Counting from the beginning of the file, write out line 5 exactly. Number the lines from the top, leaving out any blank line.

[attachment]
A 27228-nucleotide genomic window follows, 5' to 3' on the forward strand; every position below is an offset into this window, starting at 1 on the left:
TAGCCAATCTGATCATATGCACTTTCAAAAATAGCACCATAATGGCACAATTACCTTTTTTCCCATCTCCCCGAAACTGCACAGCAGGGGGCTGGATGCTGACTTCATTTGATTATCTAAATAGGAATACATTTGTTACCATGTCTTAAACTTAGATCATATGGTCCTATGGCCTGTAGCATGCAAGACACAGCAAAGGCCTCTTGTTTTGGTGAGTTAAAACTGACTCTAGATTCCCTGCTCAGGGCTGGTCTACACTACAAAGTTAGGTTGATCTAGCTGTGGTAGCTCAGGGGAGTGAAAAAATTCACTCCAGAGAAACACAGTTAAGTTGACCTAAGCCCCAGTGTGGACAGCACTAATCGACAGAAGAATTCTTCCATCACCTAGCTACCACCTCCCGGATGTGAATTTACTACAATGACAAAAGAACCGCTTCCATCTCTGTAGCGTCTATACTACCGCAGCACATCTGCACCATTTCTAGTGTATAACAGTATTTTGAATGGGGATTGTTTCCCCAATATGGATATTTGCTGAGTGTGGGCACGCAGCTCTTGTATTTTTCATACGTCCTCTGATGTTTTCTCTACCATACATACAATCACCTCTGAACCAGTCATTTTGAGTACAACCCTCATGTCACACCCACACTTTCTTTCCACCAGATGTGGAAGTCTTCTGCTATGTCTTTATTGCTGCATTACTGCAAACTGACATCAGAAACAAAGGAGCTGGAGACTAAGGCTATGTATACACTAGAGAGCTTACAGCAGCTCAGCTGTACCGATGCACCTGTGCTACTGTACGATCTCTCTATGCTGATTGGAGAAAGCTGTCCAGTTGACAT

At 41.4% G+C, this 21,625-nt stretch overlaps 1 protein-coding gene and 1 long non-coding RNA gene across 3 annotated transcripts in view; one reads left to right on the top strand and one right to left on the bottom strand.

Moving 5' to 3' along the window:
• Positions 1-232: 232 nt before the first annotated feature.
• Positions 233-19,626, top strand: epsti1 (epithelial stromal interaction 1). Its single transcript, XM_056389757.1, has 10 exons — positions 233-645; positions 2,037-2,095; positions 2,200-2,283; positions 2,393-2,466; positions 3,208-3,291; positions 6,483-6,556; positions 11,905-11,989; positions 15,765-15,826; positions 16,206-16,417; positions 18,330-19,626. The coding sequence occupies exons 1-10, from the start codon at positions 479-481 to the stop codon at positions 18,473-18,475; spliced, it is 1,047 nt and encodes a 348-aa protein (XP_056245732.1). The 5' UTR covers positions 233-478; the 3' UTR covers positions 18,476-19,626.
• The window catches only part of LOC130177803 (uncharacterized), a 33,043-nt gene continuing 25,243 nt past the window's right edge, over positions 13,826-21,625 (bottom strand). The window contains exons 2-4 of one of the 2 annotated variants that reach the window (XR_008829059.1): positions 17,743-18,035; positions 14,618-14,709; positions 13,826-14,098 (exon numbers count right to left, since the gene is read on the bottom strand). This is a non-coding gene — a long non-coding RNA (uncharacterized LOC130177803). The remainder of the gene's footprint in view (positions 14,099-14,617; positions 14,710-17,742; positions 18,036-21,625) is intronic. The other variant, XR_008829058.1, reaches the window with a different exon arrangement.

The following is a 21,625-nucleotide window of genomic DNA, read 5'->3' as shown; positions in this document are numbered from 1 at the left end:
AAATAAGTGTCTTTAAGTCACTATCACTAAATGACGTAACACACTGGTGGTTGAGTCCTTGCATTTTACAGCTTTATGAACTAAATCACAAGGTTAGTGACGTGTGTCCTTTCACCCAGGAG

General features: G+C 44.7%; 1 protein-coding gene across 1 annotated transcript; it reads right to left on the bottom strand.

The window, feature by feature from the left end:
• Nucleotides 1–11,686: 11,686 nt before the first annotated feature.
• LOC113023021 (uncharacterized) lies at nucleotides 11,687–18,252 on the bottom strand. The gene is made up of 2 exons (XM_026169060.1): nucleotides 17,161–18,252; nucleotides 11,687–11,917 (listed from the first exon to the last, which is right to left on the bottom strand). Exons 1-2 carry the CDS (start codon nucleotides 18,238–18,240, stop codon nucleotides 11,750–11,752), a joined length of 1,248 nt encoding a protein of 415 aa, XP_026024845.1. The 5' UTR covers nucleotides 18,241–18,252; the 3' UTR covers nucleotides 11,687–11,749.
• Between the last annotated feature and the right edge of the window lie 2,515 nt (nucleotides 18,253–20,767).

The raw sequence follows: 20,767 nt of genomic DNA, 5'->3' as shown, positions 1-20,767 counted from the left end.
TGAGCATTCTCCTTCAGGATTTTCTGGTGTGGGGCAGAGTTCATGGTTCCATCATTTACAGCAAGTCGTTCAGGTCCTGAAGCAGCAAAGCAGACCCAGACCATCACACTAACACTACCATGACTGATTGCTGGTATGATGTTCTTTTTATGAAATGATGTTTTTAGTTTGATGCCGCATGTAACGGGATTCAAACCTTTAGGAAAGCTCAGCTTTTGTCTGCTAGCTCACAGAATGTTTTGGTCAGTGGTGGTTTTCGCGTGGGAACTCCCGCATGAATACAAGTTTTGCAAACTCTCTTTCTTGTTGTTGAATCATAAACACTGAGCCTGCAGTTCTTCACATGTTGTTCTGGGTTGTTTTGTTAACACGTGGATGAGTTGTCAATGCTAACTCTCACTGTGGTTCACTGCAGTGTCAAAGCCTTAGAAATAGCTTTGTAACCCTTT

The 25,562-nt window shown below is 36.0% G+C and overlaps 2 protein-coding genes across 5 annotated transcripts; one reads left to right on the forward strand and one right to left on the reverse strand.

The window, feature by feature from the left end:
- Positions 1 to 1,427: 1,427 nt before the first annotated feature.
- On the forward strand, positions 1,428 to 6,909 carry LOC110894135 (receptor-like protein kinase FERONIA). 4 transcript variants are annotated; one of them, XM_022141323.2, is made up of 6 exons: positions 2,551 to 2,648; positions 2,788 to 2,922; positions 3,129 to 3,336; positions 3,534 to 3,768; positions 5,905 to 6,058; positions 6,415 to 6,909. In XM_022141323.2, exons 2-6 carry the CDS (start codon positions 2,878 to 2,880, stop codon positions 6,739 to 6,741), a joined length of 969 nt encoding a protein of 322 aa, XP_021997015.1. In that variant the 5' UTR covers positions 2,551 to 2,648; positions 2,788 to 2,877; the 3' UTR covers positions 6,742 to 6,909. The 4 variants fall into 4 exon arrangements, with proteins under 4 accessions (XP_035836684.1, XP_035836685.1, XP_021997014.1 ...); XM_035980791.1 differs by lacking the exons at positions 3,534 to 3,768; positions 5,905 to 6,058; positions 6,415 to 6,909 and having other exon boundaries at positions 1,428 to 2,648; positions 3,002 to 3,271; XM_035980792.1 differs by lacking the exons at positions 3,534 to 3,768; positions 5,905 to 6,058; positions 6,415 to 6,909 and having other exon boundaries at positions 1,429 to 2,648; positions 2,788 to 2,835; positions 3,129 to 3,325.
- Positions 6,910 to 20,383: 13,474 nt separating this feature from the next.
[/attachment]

• Positions 1-232: 232 nt before the first annotated feature.